Despite the visible disparity in representation between the parties, two LNP women actively rejected gender discrimination in their speeches. NSW’s Sarah Mitchell asserted that, “My age, my gender and my background have never impeded me along my political journey in our party: in fact, I have received nothing but respect and encouragement.” Elise Archer from Tasmania quoted Margaret Thatcher: “’I do not know anyone who has got to the top without hard work. That is the recipe’.” This sentiment plants the onus of success firmly on individual women, suggesting that it is they – and not their parties – that need to change to enable women’s entrance to politics.
Role models and sisterhood
The most common gender theme in inaugural speeches is the women in new MPs’ lives who inspired and supported them in their journey to politics. As Fentiman said, women “who paved the way for me … inspired me and shaped my values”. Tasmania’s Sarah Courtney said: “Mum’s ability to have a successful career while being a nurturing, loving, supportive and fun daughter, mother, sister and wife is an achievement for which I am in awe.”
While women from all parties spoke of mothers, aunts, grandmothers and great-grandmothers, Labor women also attributed much of their success to mentoring and support from other women within the party. The ACT’s Rachel Stephen-Smith gave thanks to, “the strong women who have come before me; who have motivated and inspired me; who have reassured me; and who have been there for me when I needed it.” Others gave thanks to specific Labor women who mentored them. For example, Uibo said of the former Member for her electorate, Lynne Walker: “She encouraged me to become a candidate … I give her my utmost thanks for her support and belief in me to make my dream a reality.”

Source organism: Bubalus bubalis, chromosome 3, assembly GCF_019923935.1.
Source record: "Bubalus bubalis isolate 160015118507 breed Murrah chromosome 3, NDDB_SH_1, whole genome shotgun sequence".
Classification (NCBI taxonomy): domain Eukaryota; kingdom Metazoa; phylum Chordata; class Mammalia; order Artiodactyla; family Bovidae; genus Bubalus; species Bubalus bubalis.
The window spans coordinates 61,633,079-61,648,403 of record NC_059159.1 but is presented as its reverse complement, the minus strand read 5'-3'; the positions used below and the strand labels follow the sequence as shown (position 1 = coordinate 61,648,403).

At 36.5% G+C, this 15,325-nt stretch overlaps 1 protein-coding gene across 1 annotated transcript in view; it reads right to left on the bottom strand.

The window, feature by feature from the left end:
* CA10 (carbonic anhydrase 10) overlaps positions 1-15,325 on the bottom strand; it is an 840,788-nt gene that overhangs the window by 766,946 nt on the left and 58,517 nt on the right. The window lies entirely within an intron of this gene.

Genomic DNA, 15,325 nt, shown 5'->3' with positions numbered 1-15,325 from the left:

Enoch spoke of how she was inspired by, “Aunty Kath Walker, or Oodgeroo Noonuccal as she was later known … who, the year after my birth, became the first Aboriginal woman to ever run as a Labor candidate in a state election.”
This is important. Many Labor women had visible role models who demonstrated that their political ambitions were within reach. It is possible LNP women have to look harder to find such role models, perhaps making it more difficult to picture themselves as leaders within that party.
Men, too, can play a powerful role in women’s political advancement. WA’s Amber-Jade Sanderson thanked Dave Kelly, “It is hard to think of another person in recent history who has done more to promote women into leadership positions in the labour movement in WA.”
Private sphere support enables public sphere success
In their first speeches, many sitting female ministers gave thanks to their male partners for supporting their political ambitions, hinting at the diversion away from traditional gender roles occurring in their households. The NT’s Natasha Fyles thanked her husband Paul “for allowing us, as a family, to bend the rules of convention”. Tasmania’s Elise Archer enjoyed significant practical support from her husband who acted as her campaign manager.